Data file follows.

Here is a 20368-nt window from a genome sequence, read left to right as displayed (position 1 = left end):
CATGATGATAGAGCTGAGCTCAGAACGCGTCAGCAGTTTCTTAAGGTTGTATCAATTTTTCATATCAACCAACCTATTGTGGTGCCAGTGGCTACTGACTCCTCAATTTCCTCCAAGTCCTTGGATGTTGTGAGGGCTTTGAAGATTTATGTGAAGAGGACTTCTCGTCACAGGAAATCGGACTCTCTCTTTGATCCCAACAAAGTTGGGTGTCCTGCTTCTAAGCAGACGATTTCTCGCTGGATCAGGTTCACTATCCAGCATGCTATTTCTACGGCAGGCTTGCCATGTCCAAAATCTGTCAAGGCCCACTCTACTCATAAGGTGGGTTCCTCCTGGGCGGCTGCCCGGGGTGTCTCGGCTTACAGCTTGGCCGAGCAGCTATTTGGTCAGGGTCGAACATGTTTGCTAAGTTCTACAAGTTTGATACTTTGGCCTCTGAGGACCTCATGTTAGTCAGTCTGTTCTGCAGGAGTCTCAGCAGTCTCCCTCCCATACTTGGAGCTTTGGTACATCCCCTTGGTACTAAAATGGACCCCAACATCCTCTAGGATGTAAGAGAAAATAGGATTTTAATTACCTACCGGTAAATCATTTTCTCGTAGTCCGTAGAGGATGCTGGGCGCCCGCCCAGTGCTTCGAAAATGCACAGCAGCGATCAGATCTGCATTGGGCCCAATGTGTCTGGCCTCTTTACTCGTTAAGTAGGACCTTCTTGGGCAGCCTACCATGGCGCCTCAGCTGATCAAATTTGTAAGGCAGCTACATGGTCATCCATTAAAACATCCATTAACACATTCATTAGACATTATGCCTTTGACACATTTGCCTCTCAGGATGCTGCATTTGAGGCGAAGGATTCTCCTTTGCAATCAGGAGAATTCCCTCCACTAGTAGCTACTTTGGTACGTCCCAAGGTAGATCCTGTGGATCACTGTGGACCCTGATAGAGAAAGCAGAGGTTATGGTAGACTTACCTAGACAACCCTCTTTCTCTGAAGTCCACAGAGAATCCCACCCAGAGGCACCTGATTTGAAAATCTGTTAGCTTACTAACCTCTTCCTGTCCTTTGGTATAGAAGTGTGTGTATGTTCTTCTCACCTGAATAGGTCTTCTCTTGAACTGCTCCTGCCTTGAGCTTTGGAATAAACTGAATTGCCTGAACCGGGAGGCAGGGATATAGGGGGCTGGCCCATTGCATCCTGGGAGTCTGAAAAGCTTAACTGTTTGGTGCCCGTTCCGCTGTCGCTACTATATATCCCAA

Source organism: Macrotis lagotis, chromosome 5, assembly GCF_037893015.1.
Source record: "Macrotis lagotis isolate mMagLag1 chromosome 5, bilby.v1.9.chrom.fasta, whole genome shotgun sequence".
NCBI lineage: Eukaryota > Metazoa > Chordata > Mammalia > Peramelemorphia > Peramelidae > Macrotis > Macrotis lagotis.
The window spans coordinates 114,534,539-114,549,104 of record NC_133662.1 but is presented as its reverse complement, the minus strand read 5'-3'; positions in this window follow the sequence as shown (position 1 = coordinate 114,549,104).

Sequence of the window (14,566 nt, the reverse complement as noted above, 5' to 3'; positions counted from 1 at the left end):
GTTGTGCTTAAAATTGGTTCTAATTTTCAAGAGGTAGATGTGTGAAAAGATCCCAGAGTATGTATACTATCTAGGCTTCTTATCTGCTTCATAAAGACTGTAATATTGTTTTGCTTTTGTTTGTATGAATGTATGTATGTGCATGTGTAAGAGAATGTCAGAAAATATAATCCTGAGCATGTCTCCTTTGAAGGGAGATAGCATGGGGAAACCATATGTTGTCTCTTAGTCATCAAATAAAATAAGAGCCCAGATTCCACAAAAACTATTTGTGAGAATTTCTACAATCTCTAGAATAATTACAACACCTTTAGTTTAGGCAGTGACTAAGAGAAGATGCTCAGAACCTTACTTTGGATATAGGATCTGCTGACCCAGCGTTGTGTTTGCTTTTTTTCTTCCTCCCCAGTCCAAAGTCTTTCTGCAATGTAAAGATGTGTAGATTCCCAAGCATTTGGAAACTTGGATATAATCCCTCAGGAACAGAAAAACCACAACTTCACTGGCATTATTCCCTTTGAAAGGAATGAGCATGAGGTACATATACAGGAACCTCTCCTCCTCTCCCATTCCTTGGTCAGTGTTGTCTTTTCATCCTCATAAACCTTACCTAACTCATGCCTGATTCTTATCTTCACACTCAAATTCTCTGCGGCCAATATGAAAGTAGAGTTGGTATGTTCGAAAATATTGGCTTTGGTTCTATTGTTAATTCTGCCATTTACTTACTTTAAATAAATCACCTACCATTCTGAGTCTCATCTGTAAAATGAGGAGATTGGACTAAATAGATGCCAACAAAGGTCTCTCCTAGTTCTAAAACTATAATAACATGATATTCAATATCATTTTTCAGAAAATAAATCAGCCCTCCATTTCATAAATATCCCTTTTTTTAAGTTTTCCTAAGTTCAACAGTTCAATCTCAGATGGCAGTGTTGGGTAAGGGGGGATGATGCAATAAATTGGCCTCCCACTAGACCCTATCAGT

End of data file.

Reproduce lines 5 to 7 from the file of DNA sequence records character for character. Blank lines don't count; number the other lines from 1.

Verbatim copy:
NCBI lineage: Eukaryota > Metazoa > Chordata > Mammalia > Peramelemorphia > Peramelidae > Macrotis > Macrotis lagotis.
The window spans coordinates 114,534,539-114,549,104 of record NC_133662.1 but is presented as its reverse complement, the minus strand read 5'-3'; positions in this window follow the sequence as shown (position 1 = coordinate 114,549,104).

Sequence of the window (14,566 nt, the reverse complement as noted above, 5' to 3'; positions counted from 1 at the left end):